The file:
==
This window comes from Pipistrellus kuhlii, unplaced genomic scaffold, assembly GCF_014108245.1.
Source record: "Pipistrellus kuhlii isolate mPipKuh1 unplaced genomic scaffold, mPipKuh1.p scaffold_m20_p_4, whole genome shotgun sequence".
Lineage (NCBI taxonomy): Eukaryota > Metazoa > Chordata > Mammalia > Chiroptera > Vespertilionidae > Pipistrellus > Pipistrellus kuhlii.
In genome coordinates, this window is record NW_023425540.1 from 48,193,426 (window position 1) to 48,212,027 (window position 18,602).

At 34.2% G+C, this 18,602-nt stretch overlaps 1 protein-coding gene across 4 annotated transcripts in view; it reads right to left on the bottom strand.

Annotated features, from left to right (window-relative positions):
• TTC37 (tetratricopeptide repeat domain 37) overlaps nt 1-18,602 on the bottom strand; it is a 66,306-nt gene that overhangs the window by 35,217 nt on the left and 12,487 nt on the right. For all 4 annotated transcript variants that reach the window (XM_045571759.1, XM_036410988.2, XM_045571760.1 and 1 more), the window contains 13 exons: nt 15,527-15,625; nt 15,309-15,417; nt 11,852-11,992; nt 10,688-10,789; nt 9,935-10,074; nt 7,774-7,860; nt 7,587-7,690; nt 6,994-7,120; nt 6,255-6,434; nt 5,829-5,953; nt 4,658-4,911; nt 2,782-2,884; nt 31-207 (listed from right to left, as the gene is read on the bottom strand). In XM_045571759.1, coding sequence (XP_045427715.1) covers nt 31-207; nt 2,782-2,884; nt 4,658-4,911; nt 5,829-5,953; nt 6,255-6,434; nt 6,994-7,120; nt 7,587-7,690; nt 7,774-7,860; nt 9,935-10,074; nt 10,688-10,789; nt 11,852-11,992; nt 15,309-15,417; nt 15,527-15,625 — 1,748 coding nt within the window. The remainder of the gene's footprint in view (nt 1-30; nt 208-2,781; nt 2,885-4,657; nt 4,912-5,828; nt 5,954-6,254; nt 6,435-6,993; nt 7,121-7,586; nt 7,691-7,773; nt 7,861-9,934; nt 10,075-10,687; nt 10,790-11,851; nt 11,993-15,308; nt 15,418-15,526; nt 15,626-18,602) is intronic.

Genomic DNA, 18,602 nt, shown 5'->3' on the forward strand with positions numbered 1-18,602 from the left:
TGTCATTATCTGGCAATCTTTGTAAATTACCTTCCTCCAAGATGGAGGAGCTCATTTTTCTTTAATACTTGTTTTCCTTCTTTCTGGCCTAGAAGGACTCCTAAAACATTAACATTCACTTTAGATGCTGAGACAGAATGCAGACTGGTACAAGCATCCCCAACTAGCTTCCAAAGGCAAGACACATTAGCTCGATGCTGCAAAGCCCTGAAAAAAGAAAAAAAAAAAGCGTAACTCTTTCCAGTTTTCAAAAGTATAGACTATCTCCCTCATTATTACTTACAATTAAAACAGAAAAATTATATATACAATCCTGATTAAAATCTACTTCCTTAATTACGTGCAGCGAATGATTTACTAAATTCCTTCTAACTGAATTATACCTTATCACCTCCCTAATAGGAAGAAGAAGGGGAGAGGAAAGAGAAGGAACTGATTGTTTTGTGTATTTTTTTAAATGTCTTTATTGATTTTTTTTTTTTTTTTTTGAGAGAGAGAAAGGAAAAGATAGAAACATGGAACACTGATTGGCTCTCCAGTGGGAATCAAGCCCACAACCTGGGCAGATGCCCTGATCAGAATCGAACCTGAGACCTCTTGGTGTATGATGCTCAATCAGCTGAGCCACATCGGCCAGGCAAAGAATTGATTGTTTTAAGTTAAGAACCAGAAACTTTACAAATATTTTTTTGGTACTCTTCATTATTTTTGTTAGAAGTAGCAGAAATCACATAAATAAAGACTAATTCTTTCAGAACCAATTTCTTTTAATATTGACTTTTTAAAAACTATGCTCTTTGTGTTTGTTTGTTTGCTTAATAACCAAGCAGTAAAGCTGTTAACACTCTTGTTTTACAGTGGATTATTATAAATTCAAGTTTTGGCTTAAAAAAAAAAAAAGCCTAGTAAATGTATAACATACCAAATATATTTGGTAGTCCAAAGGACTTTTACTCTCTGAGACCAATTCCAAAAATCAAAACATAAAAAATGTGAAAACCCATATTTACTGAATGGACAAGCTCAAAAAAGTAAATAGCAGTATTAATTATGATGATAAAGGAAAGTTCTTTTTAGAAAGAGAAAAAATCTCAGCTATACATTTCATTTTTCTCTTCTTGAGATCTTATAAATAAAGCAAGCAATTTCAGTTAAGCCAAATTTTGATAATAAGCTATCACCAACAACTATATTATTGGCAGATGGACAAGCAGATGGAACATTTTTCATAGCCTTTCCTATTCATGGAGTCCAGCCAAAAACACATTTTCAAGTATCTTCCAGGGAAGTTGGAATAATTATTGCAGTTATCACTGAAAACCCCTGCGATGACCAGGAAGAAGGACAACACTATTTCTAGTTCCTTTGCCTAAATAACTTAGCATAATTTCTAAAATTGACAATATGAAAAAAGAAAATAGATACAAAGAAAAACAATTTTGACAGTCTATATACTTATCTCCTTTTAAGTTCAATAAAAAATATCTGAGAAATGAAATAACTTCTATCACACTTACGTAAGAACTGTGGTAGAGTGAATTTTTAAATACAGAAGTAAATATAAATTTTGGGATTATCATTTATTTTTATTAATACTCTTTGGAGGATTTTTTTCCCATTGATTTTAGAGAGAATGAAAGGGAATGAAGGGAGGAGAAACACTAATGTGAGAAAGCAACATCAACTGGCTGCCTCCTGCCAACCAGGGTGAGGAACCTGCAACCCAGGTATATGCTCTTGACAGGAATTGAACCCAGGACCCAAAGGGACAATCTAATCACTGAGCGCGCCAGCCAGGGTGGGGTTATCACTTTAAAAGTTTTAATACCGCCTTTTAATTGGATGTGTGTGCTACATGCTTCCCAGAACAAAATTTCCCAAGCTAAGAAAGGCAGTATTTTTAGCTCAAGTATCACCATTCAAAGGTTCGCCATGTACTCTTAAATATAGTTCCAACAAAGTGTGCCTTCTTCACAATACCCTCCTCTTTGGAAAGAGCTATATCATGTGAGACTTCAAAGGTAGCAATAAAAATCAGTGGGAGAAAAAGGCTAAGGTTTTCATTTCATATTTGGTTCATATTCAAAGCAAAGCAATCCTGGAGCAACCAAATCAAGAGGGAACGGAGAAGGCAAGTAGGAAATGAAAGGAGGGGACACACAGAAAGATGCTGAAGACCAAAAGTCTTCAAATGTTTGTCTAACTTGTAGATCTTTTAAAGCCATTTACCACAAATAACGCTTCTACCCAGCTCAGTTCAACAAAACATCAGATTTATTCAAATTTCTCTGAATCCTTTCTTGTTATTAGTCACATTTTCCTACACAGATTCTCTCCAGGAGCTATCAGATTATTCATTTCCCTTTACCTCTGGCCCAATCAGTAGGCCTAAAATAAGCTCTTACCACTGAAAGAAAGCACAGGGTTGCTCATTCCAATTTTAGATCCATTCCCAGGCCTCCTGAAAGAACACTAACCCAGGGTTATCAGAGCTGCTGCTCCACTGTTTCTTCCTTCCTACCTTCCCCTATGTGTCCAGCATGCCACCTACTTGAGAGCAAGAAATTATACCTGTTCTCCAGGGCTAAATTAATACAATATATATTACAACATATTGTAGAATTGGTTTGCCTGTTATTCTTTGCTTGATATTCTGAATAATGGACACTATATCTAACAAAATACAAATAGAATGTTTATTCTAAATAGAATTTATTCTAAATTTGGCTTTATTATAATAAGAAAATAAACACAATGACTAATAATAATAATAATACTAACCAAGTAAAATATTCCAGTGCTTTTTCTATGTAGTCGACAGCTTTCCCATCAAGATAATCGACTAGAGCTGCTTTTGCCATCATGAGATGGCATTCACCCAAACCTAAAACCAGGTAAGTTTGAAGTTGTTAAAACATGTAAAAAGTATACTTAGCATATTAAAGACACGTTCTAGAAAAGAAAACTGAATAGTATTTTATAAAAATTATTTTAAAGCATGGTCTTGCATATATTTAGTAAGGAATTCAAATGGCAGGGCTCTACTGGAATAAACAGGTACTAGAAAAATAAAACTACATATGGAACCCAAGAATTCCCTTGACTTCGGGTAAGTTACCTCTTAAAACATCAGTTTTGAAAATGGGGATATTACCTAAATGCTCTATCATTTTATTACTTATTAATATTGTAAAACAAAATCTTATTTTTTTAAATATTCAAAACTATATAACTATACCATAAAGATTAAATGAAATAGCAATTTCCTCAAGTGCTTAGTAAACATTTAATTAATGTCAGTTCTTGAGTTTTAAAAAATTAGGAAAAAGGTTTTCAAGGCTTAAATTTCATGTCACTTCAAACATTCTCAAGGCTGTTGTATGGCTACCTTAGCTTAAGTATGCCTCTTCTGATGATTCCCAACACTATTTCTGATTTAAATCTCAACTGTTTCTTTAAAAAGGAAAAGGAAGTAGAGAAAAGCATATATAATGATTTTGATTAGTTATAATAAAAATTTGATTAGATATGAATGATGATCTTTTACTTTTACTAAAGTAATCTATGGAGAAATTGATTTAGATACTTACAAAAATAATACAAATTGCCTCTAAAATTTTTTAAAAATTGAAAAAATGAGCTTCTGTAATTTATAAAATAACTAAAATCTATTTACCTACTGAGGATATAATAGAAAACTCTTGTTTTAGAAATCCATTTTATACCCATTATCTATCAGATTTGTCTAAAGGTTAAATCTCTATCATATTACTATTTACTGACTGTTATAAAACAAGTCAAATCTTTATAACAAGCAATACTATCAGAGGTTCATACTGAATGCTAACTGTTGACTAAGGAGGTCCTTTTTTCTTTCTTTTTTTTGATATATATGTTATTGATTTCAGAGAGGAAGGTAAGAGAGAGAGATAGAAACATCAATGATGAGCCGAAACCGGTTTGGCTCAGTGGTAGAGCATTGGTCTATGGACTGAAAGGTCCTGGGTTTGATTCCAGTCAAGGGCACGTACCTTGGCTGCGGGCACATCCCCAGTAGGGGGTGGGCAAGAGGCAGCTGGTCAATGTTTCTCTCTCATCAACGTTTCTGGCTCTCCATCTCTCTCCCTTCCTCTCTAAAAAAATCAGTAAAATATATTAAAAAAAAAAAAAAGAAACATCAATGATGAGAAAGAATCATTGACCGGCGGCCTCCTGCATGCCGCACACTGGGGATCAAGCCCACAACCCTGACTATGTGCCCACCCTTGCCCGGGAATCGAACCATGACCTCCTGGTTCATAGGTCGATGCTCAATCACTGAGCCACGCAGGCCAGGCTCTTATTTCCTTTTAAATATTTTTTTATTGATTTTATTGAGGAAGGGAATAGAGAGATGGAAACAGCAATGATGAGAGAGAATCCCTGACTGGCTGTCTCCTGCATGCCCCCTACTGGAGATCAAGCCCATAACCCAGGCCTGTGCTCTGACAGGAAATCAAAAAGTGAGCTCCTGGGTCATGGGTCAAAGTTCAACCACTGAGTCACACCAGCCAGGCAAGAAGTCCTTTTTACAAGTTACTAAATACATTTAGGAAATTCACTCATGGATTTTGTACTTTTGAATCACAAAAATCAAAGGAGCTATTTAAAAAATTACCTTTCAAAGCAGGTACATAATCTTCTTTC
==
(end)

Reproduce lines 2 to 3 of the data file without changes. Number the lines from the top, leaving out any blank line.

Source record: "Pipistrellus kuhlii isolate mPipKuh1 unplaced genomic scaffold, mPipKuh1.p scaffold_m20_p_4, whole genome shotgun sequence".
Lineage (NCBI taxonomy): Eukaryota > Metazoa > Chordata > Mammalia > Chiroptera > Vespertilionidae > Pipistrellus > Pipistrellus kuhlii.